Please note: This information was current at the time of publication. But medical information is always changing, and some information given here may be out of date. For regularly updated information on a variety of health topics, please visit familydoctor.org, the AAFP patient education Web site.
Information from Your Family Doctor
Am Fam Physician. 2008 Nov 1;78(9):1066.
See related article on toilet training.
When should toilet training start?
Even though there is no “right” age to start training, most healthy children have the skills needed to start between 18 and 30 months of age. However, it is fine to wait until you feel that your child is ready.
Children are probably ready for toilet training when they:
Copy what you do
Show an interest in the toilet, a potty-chair, or wearing “big kid” underwear
Can walk, sit, and follow simple instructions
Indicate when they are about to have a bowel movement (for example, making a face or doing a “potty dance”)
Can pull their pants up and down
What should I do when my child is ready?
You need to be patient and encourage your child. Your doctor should examine your child before you start training. He or she can describe the different training methods and help find one that works well for your family.
A good first step is to buy a potty-chair. Children should start by sitting on the potty-chair fully clothed until they get used to just sitting on it. If they are afraid of the chair or the toilet, wait for a month or two before trying again. Once they are comfortable sitting on the chair, try to have them sit on it unclothed or with only a short T-shirt on. Praise children right away when they use the potty.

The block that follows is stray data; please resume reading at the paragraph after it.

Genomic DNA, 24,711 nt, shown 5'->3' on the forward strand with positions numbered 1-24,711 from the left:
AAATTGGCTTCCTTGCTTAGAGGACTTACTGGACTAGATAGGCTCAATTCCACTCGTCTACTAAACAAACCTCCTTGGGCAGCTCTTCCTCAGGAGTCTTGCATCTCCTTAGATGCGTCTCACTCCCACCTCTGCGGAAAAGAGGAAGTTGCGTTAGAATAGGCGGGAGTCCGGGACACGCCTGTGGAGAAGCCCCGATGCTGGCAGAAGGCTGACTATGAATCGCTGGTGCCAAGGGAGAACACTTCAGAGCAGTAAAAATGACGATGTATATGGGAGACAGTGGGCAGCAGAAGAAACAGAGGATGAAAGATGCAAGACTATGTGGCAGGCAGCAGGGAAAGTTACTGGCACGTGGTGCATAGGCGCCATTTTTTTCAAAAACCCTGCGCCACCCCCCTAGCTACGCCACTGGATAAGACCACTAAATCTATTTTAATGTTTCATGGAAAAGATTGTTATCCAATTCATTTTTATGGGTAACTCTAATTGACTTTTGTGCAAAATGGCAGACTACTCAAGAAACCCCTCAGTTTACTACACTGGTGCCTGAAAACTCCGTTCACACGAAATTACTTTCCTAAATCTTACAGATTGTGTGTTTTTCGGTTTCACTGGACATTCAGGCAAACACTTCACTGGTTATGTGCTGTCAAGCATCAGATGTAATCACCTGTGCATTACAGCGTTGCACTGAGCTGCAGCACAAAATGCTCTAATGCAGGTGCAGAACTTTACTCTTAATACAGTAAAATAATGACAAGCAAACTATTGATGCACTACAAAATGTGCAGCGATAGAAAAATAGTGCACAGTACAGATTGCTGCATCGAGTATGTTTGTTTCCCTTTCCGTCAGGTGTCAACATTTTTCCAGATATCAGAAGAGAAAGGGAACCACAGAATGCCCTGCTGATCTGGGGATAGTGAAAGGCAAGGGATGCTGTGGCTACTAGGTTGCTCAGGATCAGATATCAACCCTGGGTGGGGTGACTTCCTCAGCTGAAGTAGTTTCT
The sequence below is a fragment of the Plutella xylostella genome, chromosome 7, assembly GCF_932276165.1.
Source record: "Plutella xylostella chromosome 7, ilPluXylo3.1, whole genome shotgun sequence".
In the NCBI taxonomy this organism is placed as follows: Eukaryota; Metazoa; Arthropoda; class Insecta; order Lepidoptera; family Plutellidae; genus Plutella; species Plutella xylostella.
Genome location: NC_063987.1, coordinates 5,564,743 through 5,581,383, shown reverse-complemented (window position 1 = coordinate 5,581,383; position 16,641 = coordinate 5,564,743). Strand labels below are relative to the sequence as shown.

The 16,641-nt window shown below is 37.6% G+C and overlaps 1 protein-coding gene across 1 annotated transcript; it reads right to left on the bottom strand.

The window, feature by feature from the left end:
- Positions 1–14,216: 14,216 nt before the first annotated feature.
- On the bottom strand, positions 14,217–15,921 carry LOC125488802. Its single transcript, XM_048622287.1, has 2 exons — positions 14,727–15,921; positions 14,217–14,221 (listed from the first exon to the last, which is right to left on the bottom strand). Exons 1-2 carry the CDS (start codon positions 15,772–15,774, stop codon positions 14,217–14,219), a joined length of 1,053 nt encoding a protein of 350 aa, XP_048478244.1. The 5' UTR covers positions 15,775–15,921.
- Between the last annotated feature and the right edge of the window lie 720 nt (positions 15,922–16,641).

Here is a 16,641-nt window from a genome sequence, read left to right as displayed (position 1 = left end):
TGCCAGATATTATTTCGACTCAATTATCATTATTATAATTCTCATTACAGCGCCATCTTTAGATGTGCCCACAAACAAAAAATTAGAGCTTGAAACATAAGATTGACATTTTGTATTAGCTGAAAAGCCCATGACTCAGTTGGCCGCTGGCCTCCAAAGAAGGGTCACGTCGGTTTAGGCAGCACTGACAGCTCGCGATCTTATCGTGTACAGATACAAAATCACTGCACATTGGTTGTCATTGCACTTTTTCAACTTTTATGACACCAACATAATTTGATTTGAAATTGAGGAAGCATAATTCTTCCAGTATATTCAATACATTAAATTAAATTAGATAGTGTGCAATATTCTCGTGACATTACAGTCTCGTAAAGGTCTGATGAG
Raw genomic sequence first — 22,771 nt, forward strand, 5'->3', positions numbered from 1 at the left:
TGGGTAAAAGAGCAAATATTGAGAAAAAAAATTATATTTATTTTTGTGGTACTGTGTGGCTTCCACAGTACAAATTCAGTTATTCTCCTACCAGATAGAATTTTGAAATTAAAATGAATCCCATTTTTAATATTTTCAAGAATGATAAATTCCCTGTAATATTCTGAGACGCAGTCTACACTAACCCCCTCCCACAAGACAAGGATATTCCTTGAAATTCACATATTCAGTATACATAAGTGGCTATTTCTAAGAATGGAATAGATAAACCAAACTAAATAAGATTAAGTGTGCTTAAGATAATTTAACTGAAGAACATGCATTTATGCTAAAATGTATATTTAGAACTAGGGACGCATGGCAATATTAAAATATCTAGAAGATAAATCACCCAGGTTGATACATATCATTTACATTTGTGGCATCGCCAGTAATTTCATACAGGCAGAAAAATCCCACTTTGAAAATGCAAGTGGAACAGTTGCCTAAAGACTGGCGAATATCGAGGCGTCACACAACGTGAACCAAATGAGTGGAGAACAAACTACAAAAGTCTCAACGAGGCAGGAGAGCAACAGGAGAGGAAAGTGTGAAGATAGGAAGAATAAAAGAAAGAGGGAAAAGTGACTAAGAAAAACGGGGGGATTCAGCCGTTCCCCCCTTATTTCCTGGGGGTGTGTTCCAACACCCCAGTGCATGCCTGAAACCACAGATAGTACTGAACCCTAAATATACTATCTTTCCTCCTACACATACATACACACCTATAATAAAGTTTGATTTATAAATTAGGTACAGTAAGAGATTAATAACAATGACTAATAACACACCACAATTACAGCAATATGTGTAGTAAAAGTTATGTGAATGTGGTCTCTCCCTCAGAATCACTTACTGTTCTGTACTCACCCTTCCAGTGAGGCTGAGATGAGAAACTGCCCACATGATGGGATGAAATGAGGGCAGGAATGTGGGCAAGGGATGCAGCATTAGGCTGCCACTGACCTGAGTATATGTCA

Dress your child in loose-fitting clothing that is easy to take off. Have several pairs of diapers or training pants available.
What else do I need to know?
Keep in mind that children have setbacks and need to be encouraged. Never call bodily functions “stinky,” “messy,” or “yucky.” This can make children self-conscious and they may refuse to use the toilet.
Boys usually take longer to train than girls; both can first learn to use the potty sitting down. Staying dry through the night usually comes later than staying dry during the day.
Toilet training should not start during times of stress. New additions to the family, illness, moving, and new care providers can be stressful for small children.
If you need help, or if your child is constipated, hides during bowel movements, or tries to hold in bowel movements, tell your doctor. He or she can suggest other things you can try.
This handout is provided to you by your family doctor and the American Academy of Family Physicians. Other health-related information is available from the AAFP online at http://familydoctor.org.
This information provides a general overview and may not apply to everyone. Talk to your family doctor to find out if this information applies to you and to get more information on this subject.
Copyright © 2008 by the American Academy of Family Physicians.
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